Heston’s considerable green-light clout also gave him an opportunity to support promising young directors whose talents were as yet untested. Franklin J. Schaffner, for example, emerged from the same live-television crucible as better-known ’60s auteurs Sidney Lumet and John Frankenheimer, but when Heston and Mr. Seltzer hired him to helm 1965’s “The War Lord,” the director of Jackie Kennedy’s television tour of the White House was still an unknown commodity in Hollywood. Though “The War Lord” was recut by Universal executives, the experience helped to cement the reputation of the future director of the original “Planet of the Apes,” “Papillion,” and “Patton,” which earned him an Oscar.

A slightly bigger directorial gamble came in the form of “Will Penny” writer Tom Gries. Like Schaffner, Gries was a television veteran with negligible feature experience.

“Tommy came to me with 20 pages of the script of ‘Will Penny,’ and I thought they were just great,” Mr. Seltzer said. “I showed them to Chuck, who ordinarily did not green-light any project until he saw the completed script, and he said, ‘I love the character, I love the idea, and I can identify, let’s go ahead and do it. I’d like to submit these 20 pages to [directors] George Stevens and Wyler.'”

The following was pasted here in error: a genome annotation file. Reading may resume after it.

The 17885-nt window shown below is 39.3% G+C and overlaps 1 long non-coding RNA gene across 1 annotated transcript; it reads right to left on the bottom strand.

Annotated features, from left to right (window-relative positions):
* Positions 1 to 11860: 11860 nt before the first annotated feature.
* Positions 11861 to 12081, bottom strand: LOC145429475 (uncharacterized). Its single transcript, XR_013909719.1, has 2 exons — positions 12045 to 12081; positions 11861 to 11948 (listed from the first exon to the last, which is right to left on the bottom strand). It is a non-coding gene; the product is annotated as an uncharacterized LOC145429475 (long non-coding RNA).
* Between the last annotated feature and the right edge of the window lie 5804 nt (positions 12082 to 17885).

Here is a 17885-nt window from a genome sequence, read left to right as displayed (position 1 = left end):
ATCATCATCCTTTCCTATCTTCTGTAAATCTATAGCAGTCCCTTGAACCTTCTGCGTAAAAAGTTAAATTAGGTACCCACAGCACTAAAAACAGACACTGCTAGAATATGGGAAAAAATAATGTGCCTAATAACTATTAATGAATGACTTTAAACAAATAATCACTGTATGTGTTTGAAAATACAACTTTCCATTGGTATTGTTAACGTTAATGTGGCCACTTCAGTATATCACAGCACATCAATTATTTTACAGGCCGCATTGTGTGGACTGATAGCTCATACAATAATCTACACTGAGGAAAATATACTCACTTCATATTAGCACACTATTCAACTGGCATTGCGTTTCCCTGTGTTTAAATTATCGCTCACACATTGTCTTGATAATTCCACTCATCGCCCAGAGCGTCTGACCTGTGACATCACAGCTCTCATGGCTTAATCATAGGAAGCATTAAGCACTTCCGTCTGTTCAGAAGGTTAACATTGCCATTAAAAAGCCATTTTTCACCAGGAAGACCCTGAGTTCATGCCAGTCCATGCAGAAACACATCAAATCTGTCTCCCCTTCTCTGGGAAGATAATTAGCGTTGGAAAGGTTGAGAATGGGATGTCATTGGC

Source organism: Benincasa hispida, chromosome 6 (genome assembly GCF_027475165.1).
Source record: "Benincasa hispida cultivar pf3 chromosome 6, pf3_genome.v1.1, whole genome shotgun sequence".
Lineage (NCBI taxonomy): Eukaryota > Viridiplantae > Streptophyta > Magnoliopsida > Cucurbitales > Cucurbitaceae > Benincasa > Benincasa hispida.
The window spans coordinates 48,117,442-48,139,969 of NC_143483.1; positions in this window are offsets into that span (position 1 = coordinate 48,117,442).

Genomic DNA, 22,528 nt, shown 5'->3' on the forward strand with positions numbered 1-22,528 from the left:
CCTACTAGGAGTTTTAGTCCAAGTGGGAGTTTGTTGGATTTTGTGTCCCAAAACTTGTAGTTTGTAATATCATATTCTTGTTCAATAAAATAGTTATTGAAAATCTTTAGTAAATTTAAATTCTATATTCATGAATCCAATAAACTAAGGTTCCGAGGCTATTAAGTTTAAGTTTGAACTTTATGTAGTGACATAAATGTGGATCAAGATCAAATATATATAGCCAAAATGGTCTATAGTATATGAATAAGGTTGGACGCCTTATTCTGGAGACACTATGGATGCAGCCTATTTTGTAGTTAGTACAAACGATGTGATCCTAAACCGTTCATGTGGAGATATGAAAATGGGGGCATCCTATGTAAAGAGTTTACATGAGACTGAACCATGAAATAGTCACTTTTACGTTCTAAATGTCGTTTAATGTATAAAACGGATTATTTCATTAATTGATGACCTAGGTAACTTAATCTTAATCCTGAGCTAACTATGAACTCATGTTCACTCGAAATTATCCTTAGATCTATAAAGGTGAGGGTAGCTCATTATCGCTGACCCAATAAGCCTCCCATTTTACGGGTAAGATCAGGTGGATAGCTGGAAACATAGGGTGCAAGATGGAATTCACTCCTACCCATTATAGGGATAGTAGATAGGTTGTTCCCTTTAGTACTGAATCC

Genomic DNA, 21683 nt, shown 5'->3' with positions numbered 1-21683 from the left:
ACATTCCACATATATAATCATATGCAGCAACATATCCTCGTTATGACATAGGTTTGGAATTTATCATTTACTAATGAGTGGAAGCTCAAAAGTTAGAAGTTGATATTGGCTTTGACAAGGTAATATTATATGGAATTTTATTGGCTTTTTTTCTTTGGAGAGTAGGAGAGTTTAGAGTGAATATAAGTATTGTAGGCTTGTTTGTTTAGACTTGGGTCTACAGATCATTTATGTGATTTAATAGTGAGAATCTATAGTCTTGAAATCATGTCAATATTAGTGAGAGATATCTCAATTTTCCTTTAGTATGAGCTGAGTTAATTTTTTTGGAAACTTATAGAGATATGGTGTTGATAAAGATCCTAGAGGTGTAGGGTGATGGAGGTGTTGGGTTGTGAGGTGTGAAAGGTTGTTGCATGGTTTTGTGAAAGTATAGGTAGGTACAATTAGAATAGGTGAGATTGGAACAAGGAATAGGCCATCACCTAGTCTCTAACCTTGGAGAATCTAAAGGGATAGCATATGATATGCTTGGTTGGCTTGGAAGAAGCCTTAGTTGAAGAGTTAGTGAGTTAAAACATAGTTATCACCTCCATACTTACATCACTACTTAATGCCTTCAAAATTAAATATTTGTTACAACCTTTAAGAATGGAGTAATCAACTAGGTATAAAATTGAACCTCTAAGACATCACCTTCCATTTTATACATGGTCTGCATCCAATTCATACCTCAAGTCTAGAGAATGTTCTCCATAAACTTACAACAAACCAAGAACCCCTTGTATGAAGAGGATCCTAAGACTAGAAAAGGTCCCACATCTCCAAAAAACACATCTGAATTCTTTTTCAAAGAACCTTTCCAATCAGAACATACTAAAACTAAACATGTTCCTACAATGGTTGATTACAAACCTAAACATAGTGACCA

The only catch was that Gries had stipulated he would only sell the script if he were given the opportunity to direct it. Heston agreed and the film became, Mr. Seltzer said, “Chuck’s favorite of all the pictures he made.”

A realistically romantic and unlikely addition to the late-’60s golden age of revisionist Westerns, “Will Penny” is indeed one of the highlights of the Lincoln Center series and of Heston’s career. But for the multiple studios that passed on the project at the time and the audiences that essentially ignored the film upon its release, Mr. Seltzer concluded.”At the time, a film about an overage cowboy was not popular fare.”

Through Thursday (70 Lincoln Center Plaza at Broadway at West 65th Street, 212-875-5601).

The New York Sun